The Foghorn Stringband- Devil In The Seat review   Leave a comment

untitledI love this band. Unfortunately, I’ve never encountered them live, but am confident they would be a blast: I am most likely now too old to keep up with them anyway.

Another great album of invigorating old-time from The Foghorn Stringband. The review is posted over at the Lonesome Road Review.

Thanks for keeping up with Fervor Coulee. On Twitter @FervorCoulee

Donald

Posted 2015 April 14 by Donald Teplyske in Uncategorized

Kelsey Waldon- The Goldmine review   Leave a comment

imagesStill a few reviews in the pipeline, but this one was published this week over at the Lonesome Road Review. I very much enjoyed this album- one of the best I’ve heard this year- and am pleased with the way the review turned out.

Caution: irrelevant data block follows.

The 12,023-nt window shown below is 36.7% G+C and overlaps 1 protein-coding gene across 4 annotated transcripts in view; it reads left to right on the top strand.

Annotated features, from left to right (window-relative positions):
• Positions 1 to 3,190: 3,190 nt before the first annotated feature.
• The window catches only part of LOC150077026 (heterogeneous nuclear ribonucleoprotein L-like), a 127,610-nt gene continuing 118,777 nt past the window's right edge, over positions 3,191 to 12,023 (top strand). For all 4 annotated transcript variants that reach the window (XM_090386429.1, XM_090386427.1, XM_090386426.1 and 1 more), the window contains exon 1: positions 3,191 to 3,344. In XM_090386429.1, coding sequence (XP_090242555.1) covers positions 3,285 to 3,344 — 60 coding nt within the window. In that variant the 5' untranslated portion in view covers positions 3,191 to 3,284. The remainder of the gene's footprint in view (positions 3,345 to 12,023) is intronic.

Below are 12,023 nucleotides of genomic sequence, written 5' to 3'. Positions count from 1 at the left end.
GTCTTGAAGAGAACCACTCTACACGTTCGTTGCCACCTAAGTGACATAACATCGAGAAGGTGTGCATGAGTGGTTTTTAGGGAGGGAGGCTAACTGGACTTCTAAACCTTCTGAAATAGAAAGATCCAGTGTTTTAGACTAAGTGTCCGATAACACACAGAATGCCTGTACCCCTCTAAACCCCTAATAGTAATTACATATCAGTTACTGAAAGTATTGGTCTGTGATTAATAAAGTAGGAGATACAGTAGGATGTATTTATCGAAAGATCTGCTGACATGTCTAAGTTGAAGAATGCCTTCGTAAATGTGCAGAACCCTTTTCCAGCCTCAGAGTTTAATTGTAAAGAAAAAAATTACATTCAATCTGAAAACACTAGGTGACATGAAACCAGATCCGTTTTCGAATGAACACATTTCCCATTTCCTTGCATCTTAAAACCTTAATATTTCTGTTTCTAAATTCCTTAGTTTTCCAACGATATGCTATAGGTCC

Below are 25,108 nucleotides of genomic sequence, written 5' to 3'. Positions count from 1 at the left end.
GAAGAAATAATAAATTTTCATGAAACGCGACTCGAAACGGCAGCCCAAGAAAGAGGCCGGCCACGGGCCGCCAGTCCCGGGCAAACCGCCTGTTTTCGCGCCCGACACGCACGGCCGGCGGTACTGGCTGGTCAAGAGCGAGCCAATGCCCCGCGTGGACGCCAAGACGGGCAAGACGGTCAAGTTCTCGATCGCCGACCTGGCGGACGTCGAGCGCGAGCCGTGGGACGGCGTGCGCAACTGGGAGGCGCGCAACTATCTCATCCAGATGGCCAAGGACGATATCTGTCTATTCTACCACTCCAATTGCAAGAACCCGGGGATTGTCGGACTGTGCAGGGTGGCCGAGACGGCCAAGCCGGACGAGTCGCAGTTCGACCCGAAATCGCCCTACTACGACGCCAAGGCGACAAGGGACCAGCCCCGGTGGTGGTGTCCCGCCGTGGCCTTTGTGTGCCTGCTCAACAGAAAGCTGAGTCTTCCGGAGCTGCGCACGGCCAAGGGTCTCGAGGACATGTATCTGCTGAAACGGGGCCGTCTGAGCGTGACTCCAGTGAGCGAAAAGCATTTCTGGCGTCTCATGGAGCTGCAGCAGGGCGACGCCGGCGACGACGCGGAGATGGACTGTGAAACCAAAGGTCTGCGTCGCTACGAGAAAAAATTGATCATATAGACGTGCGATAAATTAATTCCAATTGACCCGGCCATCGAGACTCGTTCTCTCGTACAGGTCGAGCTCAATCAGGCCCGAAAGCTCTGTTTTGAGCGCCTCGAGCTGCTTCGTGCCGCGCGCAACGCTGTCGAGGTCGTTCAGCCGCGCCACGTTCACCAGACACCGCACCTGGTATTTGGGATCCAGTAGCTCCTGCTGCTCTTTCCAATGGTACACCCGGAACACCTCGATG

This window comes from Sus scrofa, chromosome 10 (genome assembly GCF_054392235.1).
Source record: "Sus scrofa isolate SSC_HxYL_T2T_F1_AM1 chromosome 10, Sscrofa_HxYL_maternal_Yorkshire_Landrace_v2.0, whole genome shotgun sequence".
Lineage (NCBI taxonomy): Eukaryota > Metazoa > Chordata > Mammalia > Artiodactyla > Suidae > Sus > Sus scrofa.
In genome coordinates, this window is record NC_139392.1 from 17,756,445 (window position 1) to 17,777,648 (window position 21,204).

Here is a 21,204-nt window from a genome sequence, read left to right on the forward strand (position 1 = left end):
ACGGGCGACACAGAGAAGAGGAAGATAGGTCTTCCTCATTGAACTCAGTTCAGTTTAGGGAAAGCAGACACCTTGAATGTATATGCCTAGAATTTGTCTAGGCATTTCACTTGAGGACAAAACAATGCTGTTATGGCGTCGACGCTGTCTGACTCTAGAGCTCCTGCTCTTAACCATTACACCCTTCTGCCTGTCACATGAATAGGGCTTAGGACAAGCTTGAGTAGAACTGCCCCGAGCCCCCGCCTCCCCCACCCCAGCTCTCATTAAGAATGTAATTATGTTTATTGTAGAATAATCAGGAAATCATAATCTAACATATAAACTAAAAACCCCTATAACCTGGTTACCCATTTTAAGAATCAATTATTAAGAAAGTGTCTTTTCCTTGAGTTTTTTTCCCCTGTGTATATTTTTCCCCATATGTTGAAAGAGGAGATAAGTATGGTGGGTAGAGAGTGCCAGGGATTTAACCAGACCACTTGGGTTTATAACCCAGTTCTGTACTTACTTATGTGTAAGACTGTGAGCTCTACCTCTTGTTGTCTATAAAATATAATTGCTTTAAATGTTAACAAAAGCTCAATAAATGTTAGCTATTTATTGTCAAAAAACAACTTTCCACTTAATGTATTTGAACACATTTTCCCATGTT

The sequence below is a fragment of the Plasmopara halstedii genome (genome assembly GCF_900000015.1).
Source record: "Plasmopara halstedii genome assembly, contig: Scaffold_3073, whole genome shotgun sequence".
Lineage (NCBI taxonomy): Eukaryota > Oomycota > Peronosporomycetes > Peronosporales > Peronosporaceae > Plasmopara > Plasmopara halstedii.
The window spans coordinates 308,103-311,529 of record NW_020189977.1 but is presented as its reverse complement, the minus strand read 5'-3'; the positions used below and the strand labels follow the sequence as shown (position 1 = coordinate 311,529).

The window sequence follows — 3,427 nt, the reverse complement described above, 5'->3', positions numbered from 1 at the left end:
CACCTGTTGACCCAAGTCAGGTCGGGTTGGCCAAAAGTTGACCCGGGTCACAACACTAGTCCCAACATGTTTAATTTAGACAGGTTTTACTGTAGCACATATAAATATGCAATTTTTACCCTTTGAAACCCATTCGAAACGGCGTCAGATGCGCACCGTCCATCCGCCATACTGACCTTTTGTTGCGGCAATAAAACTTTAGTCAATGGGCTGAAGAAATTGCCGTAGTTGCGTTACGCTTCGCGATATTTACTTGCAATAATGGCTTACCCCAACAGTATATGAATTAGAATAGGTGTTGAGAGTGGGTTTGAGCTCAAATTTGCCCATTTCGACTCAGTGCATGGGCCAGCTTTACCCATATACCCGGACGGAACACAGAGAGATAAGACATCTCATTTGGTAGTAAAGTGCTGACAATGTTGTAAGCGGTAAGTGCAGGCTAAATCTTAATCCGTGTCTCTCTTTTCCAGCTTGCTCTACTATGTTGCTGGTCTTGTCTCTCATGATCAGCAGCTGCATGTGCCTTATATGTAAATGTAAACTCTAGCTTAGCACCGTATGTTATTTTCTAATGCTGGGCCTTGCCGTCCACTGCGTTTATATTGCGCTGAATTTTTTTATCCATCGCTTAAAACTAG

Thanks for visiting Fervor Coulee. Donald

Posted 2015 April 10 by Donald Teplyske in Uncategorized

Rosanne Cash- Edmonton March 23, 2015   Leave a comment

Living a ninety minute drive away from Edmonton’s Winspear Centre, it is rare for my spouse and I to take in a concert in the city, rarer still for us to do so on a Monday night.

Rosanne Cash, a long-time mutual favourite—we’ve been listening for thirty years and first saw her and John Leventhal at the Calgary Folk Music Festival nineteen years ago—held court at Edmonton’s finest music hall, a show rescheduled from some six weeks previous due to Leventhal’s spinal surgery.

Without question, this was an amazing live experience.